In the coming weeks, I will finally get to evaluate Microsoft’s new high-end Surface Book offering, called Surface Book with Performance Base. Given my extensive experience with previous Surface Book models, I have a few thoughts about this ahead of my review.
The theme here is “more”. As Panos Panay said repeatedly during the product’s introduction last October—and again in a corresponding blog post—Surface Book with Performance Base is all about “more.” As in “more rendering power, faster framerates, and additional battery life.” I will be evaluating the device with that in mind, and comparing it to the original Surface Book i7 with dGPU which first shipped a year earlier. (And which I like quite a bit, despite reliability issues that continue to this day.)
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Is it suitable for gaming? While the original Surface Book i7 with dGPU is unsuitable for modern AAA games, this new version provides “twice the graphics processing power” of those models, courtesy of a new NVIDIA GeForce GTX 965M dGPU with 2 GB of RAM. More to the point, this is the first (and only) Surface device aimed specifically at gamers. We shall see.
Why is there no quad-core processor option? While the dGPU in the Performance Base models is a huge improvement over the original dGPU, the processor offerings have not changed. So Surface Book with Performance Base still offers only a dual-core Intel Core i7 processor, and it’s still a 6th generation version, which you will recall was the source of so many Surface issues in 2016. Competing devices like Apple’s new MacBook Pro offer faster quad-core processors, though they too are previous-generation versions.
I’m excited but realistic about the battery life. With the understanding that manufacturer battery life claims are always bogus, Microsoft’s stated rating for the Surface Book with Performance Base—up to 16 hours—is still of great interest. That’s a 25 percent improvement over the previous models, which came in at 12 hours of battery life. Supposedly: I never see much more than half that. But 8 or so hours of battery life would be fantastic.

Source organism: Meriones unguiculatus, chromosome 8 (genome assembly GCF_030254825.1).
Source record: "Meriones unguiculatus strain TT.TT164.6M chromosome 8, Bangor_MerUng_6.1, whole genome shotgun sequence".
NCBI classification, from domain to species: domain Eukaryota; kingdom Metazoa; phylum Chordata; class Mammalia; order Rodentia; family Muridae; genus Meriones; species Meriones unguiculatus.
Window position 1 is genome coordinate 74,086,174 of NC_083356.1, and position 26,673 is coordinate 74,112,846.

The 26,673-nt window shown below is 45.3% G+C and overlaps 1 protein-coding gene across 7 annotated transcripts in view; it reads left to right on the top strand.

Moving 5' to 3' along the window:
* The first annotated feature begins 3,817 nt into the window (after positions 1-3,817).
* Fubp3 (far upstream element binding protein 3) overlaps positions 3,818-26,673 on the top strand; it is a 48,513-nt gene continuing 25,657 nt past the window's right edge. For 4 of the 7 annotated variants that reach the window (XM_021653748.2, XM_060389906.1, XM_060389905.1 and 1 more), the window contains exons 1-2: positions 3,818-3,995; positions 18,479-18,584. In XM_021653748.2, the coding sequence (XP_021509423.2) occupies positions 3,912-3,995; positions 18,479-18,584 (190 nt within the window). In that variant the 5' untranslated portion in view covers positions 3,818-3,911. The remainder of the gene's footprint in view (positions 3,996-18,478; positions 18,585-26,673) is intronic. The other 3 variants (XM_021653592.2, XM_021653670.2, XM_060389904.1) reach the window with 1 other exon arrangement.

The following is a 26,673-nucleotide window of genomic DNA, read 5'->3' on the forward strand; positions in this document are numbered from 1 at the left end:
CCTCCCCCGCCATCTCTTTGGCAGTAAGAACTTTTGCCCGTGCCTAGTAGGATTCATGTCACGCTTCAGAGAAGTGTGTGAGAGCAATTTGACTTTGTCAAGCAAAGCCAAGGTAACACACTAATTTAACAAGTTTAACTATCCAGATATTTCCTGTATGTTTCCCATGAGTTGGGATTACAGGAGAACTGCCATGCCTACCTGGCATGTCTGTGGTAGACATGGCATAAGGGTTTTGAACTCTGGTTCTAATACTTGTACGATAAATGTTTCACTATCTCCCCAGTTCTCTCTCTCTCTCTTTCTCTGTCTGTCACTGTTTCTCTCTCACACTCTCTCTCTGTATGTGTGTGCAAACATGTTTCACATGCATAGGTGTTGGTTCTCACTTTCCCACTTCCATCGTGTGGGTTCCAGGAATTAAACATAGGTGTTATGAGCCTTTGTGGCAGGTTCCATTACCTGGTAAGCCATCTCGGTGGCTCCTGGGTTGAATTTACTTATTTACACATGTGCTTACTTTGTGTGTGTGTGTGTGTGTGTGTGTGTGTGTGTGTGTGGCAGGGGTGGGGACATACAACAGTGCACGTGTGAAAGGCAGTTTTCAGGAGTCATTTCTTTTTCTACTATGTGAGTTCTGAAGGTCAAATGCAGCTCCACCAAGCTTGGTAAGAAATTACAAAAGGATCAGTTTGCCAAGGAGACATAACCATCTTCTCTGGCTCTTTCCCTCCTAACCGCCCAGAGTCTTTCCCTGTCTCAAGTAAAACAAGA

Keyboard. To achieve the improved battery life, Microsoft did something radical in this age of ever-thinner devices: It added more batteries, which necessitated a thicker and heavier base. I’m OK with this, as the resulting raised and angled keyboard now better fills the teardrop-shaped space left by Surface Book’s weird hinge when the device is closed. But I’m curious if this impact Surface Book’s excellent typing experience.
Fan noise. Like all modern PCs, Surface devices are prone to fan noise at times both expected and not. But the design changes to the Performance Base models necessitated a change to the cooling system as well, with Microsoft adding a second fan. We should always be nervous about new hardware implementations like this, so I will be looking at whether this change makes for a louder device in normal usage.
What hasn’t changed. For the most part, Surface Book with Performance Base is unchanged from the Surface Book that first shipped in late 2015, with the same basic form factor, same screen, same web cams, same keyboard and touchpad, same expansion ports, same awkward headphone jack placement, and so on.
Pricing. Given the extravagant pricing of the new MacBook Pro, and what I perceive to be Microsoft’s pricing strategy for Surface, it is perhaps time for me to rethink this device’s pricing. A non-Performance Base Surface Book with a Core i7, 16 GB of RAM, 512 GB of storage, and a (lower-spec) dGPU costs $2700. The Performance Base version of that device—with better graphics and battery—costs just $2800, only a $100 premium. (The versions with 1 TB of SSD storage are likewise just $100 apart.) So Microsoft isn’t exactly gouging customers for the upgrade, though of course we’re very much in premium PC territory to begin with. Assuming nothing is worse about the new models, Performance Base seems like a no-brainer if you were going i7/dGPU anyway.
I’m excited to finally get my hands on this new Surface Book, and hopefully that happens soon enough for me to test in a very real-world way on my next (epic) trip. More on that soon.